Water Well Trainings Scheduled for May 25-26 in the Permian Basin

A Texas Well Owner Network, TWON, training is scheduled for May 25 and 26 in Midland and Odessa, respectively. Well owners can bring a sample of their well water the day before the training for analysis.

Water well sample testing is available ahead of the May 25 and 26 events, sample drop off is May 24. (Photo Texas A&M AgriLife)

Drop-off of well water samples is May 24, the day before the events, from 8:30 a.m. to 10:30 a.m. at the same locations as container pickup.

“Well Educated” training courses, free and open to the public, will be from 8 a.m. to 12 p.m. The first will be May 25 at the Texas A&M AgriLife Extension Service Office for Midland County, 2445 E. Highway 80, Midland. The second will take place on May 26 at the Ector County Coliseum Barn A, 4201 Andrews Highway, Odessa.

Participants can register on the website https://tx.ag/TWONTrainings or by calling 979-845-1461.

Well Water Testing Instructions

For a cost of $10 per sample, homeowners can have their well water tested on May 24. The meetings on May 25 and 26 will include information explaining the results. Samples will be analyzed for nitrates, total dissolved solids, arsenic and bacteria.

Those wishing to have their water sampled are asked to pick up three sample containers and collection instructions in the week prior to the events from the AgriLife Extension office for Midland County, 2445 E. Highway 80, Midland; or Ector County, 1010 E. 8th St. #220, Odessa.

Texas Well Owner Network Program

More than one million private water wells in Texas provide water to citizens in rural areas and, increasingly, to those who live in small acreages at the growing interface of rural and urban areas.

Joel Pigg, AgriLife Extension Program Specialist and TWON Coordinator, Bryan-College Station, said the TWON program is for Texas residents who rely on household wells for their water needs.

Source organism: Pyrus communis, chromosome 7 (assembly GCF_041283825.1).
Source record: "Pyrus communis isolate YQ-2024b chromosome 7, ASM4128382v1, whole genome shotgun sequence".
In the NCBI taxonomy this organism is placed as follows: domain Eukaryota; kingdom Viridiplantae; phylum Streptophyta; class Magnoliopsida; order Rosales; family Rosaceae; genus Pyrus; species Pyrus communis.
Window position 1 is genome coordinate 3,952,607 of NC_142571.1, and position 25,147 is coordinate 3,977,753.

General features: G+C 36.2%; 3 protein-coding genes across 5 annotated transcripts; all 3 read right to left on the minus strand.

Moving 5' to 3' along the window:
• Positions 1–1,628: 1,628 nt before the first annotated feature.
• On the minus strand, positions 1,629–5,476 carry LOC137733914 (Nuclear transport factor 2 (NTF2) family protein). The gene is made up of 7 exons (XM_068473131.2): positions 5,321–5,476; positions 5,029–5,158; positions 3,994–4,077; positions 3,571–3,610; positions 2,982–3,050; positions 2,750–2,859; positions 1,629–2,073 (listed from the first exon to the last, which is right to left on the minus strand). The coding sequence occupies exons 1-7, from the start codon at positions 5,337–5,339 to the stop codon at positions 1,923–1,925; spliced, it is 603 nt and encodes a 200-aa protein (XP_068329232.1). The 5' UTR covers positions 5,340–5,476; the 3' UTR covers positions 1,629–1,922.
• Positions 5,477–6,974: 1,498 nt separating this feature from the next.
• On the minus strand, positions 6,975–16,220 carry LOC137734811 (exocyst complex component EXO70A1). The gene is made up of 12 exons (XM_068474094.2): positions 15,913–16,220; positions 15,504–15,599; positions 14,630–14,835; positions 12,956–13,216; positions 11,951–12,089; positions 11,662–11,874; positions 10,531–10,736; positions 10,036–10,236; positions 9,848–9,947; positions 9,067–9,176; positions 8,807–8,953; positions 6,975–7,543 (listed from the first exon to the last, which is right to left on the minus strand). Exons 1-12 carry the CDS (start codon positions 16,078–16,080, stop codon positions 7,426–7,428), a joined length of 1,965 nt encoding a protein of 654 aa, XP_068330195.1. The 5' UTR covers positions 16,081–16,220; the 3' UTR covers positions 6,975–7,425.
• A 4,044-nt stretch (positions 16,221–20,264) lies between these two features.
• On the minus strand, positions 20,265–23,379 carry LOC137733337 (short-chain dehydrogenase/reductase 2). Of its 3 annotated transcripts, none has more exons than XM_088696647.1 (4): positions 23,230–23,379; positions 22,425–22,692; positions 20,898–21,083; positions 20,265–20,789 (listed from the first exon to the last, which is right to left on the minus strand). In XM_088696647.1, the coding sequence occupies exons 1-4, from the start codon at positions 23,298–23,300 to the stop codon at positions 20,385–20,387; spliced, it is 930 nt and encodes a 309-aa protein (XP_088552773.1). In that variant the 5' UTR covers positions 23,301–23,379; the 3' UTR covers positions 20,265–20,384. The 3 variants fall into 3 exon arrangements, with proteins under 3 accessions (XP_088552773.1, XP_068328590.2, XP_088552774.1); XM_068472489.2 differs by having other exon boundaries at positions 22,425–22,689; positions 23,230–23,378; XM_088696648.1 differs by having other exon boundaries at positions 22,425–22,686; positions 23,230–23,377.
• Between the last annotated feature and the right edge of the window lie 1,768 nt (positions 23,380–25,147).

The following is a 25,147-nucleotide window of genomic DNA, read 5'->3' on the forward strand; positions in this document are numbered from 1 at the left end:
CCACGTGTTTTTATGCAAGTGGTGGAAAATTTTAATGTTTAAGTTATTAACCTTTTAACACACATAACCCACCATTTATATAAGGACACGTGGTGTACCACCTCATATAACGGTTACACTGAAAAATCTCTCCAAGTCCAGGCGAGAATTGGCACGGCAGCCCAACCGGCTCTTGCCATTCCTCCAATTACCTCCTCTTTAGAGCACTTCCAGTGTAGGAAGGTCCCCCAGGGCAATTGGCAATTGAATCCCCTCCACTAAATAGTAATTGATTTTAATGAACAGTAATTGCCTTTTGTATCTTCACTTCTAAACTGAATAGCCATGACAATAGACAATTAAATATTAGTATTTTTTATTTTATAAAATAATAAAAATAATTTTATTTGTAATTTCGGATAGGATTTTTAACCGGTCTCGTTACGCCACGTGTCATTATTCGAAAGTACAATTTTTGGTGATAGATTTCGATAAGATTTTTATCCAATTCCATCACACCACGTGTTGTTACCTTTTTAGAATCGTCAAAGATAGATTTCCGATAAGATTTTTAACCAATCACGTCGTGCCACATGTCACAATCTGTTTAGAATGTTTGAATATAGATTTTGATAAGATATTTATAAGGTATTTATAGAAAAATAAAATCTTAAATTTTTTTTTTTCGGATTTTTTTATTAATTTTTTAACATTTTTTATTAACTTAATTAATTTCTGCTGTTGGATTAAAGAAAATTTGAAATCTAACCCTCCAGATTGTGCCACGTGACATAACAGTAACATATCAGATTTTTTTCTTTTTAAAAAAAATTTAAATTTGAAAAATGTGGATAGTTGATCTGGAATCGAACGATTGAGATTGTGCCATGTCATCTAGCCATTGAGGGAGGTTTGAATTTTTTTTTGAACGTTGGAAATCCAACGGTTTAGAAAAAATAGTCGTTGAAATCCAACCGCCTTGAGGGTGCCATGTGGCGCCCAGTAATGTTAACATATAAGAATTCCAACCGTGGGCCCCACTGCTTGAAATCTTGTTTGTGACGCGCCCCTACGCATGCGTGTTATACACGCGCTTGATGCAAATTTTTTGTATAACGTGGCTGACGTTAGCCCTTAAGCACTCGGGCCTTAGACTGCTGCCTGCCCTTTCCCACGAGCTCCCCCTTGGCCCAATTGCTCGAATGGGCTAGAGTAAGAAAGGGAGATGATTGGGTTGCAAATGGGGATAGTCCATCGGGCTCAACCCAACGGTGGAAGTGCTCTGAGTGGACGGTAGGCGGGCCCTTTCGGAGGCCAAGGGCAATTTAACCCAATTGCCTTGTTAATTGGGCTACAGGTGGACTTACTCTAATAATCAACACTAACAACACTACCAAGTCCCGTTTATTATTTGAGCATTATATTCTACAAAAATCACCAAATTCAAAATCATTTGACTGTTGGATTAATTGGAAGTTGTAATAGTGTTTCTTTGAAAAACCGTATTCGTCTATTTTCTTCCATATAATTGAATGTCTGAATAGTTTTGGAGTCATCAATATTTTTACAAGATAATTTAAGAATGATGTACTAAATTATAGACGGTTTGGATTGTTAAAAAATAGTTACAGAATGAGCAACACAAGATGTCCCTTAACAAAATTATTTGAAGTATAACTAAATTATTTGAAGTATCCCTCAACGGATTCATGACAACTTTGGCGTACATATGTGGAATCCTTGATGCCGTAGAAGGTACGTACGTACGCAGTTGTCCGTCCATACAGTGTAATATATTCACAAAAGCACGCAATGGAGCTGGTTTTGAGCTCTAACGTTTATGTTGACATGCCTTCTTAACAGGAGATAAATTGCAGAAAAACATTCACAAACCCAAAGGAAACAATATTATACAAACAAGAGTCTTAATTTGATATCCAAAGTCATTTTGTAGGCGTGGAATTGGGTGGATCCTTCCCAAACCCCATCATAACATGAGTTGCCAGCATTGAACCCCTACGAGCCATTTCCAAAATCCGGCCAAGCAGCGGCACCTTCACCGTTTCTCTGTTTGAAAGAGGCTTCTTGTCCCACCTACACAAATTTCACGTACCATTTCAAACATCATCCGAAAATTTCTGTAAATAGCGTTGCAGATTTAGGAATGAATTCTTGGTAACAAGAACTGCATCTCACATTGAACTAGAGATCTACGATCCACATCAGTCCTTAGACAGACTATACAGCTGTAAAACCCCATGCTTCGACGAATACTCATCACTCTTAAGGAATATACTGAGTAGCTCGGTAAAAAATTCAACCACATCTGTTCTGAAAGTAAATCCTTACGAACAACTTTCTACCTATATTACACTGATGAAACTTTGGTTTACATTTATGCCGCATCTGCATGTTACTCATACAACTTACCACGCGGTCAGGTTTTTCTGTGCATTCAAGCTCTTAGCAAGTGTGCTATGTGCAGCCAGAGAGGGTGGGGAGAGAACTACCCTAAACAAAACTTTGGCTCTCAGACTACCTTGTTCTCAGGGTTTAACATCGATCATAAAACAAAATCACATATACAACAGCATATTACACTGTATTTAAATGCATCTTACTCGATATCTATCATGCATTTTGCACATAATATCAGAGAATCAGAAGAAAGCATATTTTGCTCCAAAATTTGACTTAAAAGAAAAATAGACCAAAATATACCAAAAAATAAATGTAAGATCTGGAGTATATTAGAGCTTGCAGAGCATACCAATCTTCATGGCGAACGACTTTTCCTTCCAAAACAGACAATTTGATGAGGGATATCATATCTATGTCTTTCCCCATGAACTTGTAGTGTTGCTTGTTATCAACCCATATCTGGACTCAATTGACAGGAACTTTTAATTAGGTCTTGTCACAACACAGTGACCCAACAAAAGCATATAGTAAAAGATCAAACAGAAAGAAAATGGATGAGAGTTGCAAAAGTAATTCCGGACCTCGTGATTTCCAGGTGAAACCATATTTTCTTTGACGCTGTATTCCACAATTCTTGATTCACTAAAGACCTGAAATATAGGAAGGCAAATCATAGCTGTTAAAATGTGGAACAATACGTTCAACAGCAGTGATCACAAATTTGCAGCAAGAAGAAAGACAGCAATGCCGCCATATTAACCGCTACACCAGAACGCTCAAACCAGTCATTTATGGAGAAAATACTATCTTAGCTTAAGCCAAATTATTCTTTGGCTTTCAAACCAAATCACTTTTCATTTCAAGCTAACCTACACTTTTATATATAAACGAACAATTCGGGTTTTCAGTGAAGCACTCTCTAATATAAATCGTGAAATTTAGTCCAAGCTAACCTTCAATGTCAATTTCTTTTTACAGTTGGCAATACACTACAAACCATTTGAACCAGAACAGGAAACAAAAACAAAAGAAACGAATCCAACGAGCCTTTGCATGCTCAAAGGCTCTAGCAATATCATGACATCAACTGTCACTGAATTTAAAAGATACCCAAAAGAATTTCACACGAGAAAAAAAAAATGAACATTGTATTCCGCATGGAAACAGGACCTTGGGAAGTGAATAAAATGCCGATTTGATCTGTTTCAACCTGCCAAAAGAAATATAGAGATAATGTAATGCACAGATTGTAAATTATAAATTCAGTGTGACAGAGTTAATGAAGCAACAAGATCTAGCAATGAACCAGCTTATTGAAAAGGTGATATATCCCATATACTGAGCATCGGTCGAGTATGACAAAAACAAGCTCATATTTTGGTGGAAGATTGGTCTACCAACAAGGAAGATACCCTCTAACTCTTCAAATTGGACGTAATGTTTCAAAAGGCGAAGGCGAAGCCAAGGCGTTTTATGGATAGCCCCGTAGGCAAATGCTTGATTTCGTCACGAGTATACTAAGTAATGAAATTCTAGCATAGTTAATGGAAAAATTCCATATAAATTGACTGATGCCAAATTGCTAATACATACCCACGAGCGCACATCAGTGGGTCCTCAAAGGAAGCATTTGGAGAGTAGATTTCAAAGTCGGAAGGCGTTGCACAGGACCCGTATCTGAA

“The program was created to help well owners learn about Texas groundwater resources, septic tank maintenance, well maintenance and construction, and water quality and treatment. water,” he said. “It allows them to learn more about how to improve and protect their community’s water resources.”

Pigg said private well owners are independently responsible for all aspects of their drinking water system’s safety — testing, inspection and maintaining quality.

“This training will help private well owners understand and maintain their wells,” he said.

Pigg said the training is one of many trainings being conducted across the state as part of Project TWON.

“The basic content of this program is the same as the other trainings, but the information is tailored to local water quality issues and aquifers,” he said.

Funding for the Texas Well Owner Network is provided by a Clean Water Act non-point source grant provided by the Texas State Soil and Water Conservation Board and the US Environmental Protection Agency. The project is managed by the Texas Waters Resources Institute, which is part of Texas A&M AgriLife Research, AgriLife Extension and the College of Agriculture and Life Sciences at Texas A&M University.

Call Pigg at 979-845-1461 or email him at [email protected] for additional information or questions.